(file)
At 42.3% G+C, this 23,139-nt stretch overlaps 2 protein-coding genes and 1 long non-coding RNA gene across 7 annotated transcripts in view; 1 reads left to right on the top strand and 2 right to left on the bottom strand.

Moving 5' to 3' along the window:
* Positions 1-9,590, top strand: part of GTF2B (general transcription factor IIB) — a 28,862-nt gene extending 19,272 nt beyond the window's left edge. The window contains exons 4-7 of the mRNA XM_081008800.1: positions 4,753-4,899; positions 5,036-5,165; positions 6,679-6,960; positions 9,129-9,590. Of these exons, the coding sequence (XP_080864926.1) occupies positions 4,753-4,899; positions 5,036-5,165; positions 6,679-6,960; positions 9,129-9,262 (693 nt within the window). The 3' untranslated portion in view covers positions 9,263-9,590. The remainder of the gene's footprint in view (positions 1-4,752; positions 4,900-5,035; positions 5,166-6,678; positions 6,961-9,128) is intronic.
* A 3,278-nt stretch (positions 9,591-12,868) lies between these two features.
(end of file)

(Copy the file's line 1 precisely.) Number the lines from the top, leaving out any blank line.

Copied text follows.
At 42.3% G+C, this 23,139-nt stretch overlaps 2 protein-coding genes and 1 long non-coding RNA gene across 7 annotated transcripts in view; 1 reads left to right on the top strand and 2 right to left on the bottom strand.